Vijayanagara Empire


Copyright Mlpkr / (CC BY-SA 3.0)

The Hoysala Empire was immediately succeeded by a much larger empire which controlled all of it’s territory and the territory of several other small empires. The Vijayanagara Empire was the successor. It lasted until 1646 and is remembered for using a wild boar as it’s royal symbol. The empire was founded when several other kingdoms and powers decided to join together. The idea was that they were stronger together, and could therefore more easily defend against invasions from Islamic kingdoms. But their greatest threat came from the Hindu armies who weakened their empire until it collapsed. The Vijayanagara Empire changed Indian history, promoting the protection of Hinduism as more important than the personal wealth of kings.


Pala Empire

Copyright Ali Naqi / (CC BY 3.0)

Copyright Ali Naqi / (CC BY 3.0)

The Pala Empire was yet another empire in Northern India. They were sandwiched between Tibet, which was a powerful empire in it’s own right, and a whole load of other Indian empires. They were under constant threat of invasion, so they needed to intimidate their enemies. Their way of doing this was by heavy use of war elephants. They literally had whole military units of people riding elephants into battle. The Pala Empire took advantage of Islamic arrival in India by forging trade links with the middle east. This was mutually beneficial as both Indian and Arab kingdoms were scientifically flourishing during this period. The empire eventually fell during the 12th century after a series of rebellions weakened it’s ruling class.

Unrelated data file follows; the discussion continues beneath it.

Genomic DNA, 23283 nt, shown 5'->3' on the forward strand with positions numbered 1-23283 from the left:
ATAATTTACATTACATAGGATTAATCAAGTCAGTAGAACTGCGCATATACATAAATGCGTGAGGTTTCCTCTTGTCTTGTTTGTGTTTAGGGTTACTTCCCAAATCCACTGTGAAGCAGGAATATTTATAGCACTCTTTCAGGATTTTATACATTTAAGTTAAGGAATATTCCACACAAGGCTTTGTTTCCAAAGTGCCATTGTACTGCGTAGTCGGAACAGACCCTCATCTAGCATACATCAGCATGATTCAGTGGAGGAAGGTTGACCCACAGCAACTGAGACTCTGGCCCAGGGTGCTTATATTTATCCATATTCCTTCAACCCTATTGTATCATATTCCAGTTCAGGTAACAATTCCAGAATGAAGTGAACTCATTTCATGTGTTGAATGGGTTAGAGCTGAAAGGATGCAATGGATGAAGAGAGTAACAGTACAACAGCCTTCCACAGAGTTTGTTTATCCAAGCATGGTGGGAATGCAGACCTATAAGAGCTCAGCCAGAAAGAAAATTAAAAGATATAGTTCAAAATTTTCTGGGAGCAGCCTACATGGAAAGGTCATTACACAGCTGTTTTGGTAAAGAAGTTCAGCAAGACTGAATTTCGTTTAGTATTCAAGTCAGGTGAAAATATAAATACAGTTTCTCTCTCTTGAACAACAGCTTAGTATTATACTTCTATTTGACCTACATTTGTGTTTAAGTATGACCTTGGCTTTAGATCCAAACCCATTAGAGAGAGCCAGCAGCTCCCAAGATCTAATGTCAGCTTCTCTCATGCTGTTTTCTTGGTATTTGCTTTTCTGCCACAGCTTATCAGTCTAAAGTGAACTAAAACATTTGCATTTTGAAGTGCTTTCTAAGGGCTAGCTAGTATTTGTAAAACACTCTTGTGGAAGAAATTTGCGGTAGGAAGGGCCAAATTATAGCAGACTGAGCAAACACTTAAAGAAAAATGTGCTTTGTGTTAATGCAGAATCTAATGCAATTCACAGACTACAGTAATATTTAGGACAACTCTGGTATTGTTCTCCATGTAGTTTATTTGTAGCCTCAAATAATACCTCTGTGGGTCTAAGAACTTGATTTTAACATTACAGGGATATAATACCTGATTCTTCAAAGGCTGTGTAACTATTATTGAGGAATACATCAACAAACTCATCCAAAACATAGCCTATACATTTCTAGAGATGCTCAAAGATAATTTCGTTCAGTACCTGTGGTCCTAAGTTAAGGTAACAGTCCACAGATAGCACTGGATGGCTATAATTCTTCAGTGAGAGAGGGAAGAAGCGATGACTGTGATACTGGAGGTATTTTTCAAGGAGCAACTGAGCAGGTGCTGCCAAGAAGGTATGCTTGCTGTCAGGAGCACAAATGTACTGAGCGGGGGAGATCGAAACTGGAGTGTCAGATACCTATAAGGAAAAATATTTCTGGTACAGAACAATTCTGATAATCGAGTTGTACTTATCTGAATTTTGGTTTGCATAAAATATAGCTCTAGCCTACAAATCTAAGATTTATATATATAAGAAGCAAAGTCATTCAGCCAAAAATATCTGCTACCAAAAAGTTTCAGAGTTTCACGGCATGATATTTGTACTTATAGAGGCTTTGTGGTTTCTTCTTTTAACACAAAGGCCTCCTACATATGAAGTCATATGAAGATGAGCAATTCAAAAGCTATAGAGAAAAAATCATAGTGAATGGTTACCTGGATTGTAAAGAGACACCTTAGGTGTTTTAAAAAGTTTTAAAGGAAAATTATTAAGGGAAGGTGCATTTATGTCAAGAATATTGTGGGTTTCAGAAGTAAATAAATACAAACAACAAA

Maratha Empire


The Maratha Empire was founded by a group of fierce Indian warriors known as the Maratha in 1674. They were subjects of the much larger Mughal empire before gaining their independence in violent wars. They soon got to work expanding to the point where they controlled about half of all Indian land. The empire was very well organized, with self-governing territories. This gave the individual regions enough control so they wouldn’t rebel against their overlords. They were strongest Indian power when the British first made contact. When the British east India company started to extort the imperial rulers, a war was triggered between Maratha and Great Britain. The empire fell as a result of losing this war.


Maurya Empire

If you were impressed by the size of the Maratha empire, you’ll really be shocked by the Maurya Empire. At it’s peak, it controlled most of what we now know as India, as well as all of Pakistan and much of Afghanistan and Iran. IT lasted from around 300 BC to around 185 AD, and has a population of at least 50 million. It’s leaders encouraged an incredibly peaceful society, which is why the Maurya Empire was known as the most civilized place on earth. But the empire was thrown into decline due to a series of assassinations of important people. At it’s peak, it was over 2 million square miles.


Mughal Empire

Of all Indian empires, the Mughal Empire is the only one people recognize by name. It lasted from 1526 to 1857. By the mid 17th century, the Mughal population was over 140 million – that was a quarter of the whole human population at the time. It was different from other Indian empires in that the Mughal rulers were Islamic. They fell into decline after several invasions by surrounding kingdoms. By the mid 19th century, the Mughal empire was under the full control of the British East India Company. But the Mughals rebelled against British interests in 1857. Because of this, the Mughal king was exiled, and the British government took full control of India. At one point, the Moghal empire had a GDP of 90 billion dollars in today’s money.